Background: Short-term infusion of NG-monomethyl-L-arginine (L-NMMA) reversibly inhibits endogenous nitric oxide (NO) production in humans. We studied responses to more long-lasting (60 min) infusions, at doses high enough to cause effective inhibition of endogenous NO.
Methods: Eight healthy volunteers had catheters (pulmonary, arterial and venous) placed. Measurements included hemodynamics, endogenous NO levels in nasal air, bleeding time, and cyclic guanosine monophosphate (cGMP) and catecholamines in plasma. L-NMMA was infused at 0.3 mg.kg-1.min-1 during 30 min, followed by 0.15 (n = 6) or 0.3 (n = 2) mg.kg-1.min-1 during 30 min.
Results: L-NMMA significantly elevated mean arterial pressure by 12 +/- 3%, due to an increase in systemic vascular resistance. Cardiac output decreased by 23 +/- 3%, due to a decrease in stroke volume. Pulmonary vascular resistance (P < 0.05) increased, but mean pulmonary arterial pressure was stable. Forearm vascular resistance (P < 0.05) decreased. Bleeding time was shortened by 31 +/- 4% (P < 0.01). L-NMMA infusion reduced NO concentrations in nasal air by 64 +/- 2% (P < 0.01). Arterial pressure remained elevated and nasal NO remained depressed 90 min after the infusion, whereas most other responses were reversed at that time. Plasma cGMP showed only minor changes. Plasma norepinephrine decreased, suggesting reflexogenic inhibition of sympathetic activity, whereas epinephrine levels were low and stable throughout the experiment.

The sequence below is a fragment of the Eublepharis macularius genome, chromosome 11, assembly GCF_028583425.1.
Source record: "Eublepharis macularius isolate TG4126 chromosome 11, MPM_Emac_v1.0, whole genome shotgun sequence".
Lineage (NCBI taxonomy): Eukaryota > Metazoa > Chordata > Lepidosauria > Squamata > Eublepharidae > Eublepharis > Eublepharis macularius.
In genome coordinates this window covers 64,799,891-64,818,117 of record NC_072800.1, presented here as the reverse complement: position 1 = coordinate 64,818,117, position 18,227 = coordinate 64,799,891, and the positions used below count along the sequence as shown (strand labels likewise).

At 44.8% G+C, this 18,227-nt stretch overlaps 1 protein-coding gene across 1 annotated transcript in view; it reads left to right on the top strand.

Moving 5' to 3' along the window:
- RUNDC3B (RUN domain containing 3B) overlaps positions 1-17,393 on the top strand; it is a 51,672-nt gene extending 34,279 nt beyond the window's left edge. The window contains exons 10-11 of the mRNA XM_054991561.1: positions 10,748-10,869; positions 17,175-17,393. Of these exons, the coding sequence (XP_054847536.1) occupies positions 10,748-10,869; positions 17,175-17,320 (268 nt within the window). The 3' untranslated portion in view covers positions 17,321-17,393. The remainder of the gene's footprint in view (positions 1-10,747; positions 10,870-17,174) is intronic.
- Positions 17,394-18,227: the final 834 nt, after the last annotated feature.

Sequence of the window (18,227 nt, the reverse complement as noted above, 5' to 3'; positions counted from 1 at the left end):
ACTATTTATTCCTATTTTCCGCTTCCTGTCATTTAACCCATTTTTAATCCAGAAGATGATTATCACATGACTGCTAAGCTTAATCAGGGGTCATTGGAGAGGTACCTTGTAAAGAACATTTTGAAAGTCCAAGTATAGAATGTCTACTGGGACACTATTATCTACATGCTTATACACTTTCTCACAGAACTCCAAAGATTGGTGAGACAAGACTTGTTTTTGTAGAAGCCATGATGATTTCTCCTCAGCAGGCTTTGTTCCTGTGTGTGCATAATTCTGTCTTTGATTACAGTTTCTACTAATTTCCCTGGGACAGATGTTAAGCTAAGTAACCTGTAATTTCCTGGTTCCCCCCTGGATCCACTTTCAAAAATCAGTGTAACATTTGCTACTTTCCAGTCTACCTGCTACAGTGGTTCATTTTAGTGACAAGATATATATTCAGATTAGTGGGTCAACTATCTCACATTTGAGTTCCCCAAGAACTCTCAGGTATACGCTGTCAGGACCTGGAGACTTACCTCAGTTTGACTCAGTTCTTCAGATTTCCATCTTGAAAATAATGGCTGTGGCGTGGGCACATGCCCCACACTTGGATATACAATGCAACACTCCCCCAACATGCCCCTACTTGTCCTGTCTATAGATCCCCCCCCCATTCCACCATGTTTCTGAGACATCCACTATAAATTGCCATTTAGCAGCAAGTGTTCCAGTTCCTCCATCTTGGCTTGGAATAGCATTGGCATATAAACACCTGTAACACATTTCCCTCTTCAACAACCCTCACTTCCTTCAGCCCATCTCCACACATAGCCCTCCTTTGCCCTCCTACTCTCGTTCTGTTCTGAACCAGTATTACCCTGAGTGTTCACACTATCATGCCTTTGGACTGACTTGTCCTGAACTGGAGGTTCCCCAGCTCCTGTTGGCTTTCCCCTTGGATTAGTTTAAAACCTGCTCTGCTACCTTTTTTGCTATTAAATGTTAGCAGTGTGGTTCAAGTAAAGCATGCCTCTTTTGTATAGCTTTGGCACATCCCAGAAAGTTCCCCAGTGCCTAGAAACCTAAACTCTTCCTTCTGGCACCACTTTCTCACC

Conclusion: Dosage of (13.5 mg.kg-1 in 60 min) L-NMMA infusion in humans was well tolerated. Pronounced and long-lasting inhibition of endogenous NO production, as evidenced by measurements in nasal air, resulted in unevenly distributed vasoconstriction, a transient decrease in cardiac output, and reflexogenic sympathetic withdrawal. Furthermore, bleeding time was shortened, suggesting platelet activation.